June 15, 2016

John G. Ervine on Carson and Irish Protestants

John G. Irvine by William Conor. Also see a cartoon of John by David Low here.
As Martin McGuinness morphed from violent separatist into an unswerving constitutionalist, the Irish protestant St. John Greer Irvine journeyed from Home Ruler to a staunch Unionist. 

In 'Craigavon: Ulsterman' published in 1949, Irvine wrote in his preface that he sought to "expound the beliefs and political faith of Ulster Unionists, of whom I am one." George Bernard Shaw wrote:
"Mr St John Ervine’s Fabian political apprenticeship in London could not wash out of him the Orange dye of his native Belfast… But call Mr Ervine an Englishman and he will knock you down."
The Modernist Journals Project explained the life and achievements of the writer and playwright from East Belfast:
"John G. Irvine was born in the working-class area of East Belfast, in what was to become Northern Ireland, not far from the shipyard that built the Titanic. His father died the year of his birth and although bright enough to pursue a university career (by choice Trinity College, Dublin), Irvine left school at 15 and became an insurance clerk, at first in Belfast, then in London where he moved in 1901. After a short time there, he fell among Fabians and eventually became involved in theatre. He met Yeats in London, a meeting that no doubt led to his play Mixed Marriage being performed at the Abbey in 1911. 
He became the Abbey manager in 1915 but was not popular, mainly because of his severe criticism of the quality of plays being produced. He joined the Dublin Fusiliers because (by some accounts) he was disgusted at the cheering and jeering at Casement’s execution. He was wounded in Flanders and lost one of his legs. At this time Irvine was a strenuous advocate of Home Rule, despising Carson and his followers. He wrote a novel, Changing Winds (1917) that was partly a response to the Easter Rising and with avowed sentiments such as the following from his earlier Sir Edward Carson and the Ulster Movement (1915)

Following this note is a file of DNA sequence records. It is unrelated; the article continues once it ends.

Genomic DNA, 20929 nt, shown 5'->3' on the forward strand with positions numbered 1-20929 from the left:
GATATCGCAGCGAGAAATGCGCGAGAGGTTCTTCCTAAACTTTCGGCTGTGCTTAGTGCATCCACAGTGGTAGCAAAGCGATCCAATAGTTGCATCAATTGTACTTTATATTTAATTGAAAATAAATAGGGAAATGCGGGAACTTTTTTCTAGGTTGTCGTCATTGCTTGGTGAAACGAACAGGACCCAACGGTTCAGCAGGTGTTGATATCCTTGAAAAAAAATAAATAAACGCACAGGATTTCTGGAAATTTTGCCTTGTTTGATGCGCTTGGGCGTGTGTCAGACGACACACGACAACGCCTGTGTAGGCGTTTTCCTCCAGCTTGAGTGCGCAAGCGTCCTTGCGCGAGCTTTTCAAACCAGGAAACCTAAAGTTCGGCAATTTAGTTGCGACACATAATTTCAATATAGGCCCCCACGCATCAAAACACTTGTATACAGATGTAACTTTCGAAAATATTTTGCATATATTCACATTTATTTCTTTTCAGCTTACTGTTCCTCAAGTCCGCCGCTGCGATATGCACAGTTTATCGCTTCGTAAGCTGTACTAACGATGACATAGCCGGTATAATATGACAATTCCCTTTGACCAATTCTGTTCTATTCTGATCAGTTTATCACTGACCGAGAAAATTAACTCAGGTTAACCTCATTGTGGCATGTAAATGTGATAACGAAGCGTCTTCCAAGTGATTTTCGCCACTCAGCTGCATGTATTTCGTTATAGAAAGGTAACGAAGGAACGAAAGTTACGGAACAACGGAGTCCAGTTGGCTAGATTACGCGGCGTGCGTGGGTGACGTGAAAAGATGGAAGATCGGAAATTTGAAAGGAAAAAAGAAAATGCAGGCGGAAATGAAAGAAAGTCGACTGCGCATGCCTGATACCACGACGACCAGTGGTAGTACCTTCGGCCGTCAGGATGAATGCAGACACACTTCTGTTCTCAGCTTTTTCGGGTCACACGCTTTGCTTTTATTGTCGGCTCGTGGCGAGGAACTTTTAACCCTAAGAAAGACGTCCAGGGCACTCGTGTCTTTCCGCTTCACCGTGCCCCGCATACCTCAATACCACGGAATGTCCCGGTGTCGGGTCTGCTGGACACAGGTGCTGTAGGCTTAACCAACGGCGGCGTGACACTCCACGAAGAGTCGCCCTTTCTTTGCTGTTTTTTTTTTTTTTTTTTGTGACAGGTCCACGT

"… and when Protestants and Catholics, Orangemen and Ancient Hibernians put their hands together, and the four beautiful fields of Cathleen ni Houlihan become one pasture, there will be no poisonous vapours left in Ireland [Carson and his followers] to obscure the destiny of Irishmen."
This notion of a Romantic Ireland was soon to be “dead and gone” for Irvine, however, and his vehement attacks on Carson and Ulster Unionism became transmorgified into a defiant defense of Ulsterdom. Thus, he could write in his Craigavon: Ulsterman (1949)
"the Ulster people were not, and are not, willing to turn away from a prominent partnership in a galaxy of nations to an introspective, obscurantist, Gaelic-speaking acricultural republic." 
And in a letter to Shaw he condemned Ireland as a country of “bleating Celtic Twilighters, sex-starved Daughters of the Gael, gangsters and gombeen-men.” This from a man who, during his managership at the Abbey in 1915, had a member of the Castle administration (the site of British power) banned from the theatre because of the latter’s objections to the “seditious” nature of the play For the Land She Loved."
In 'Sir Edward Carson and the Ulster Movement', St. John G. Ervine wrote in 1915 of Edward Carson, who he called the "Dublin playboy":
"Were it not for the question of Home Rule, many, the majority, of the Nationalists would proclaim themselves to be Tories, and many, the majority, of the Unionists would proclaim themselves to be Radicals. I shall make a more elaborate reference to this probability later in this book. My purpose now is to insist that in the end of all Ireland contains only Irishmen, that the Ulsterman is as fiercely in love with his mother Ireland as any man in Connacht or Leinster or Munster."
Then his attack on Carson:
"The Right Honourable Sir Edward Henry Carson, Privy Councillor, Master of Arts of Trinity College, Dublin, ll.d. (Hon. Causa), Member of Parliament and King's Counsellor, the leader of the Ulster Unionist Movement and the starry hero of all the politest young ladies of Belfast, has not done anything to promote the well-being of Ireland, never has done anything and never will...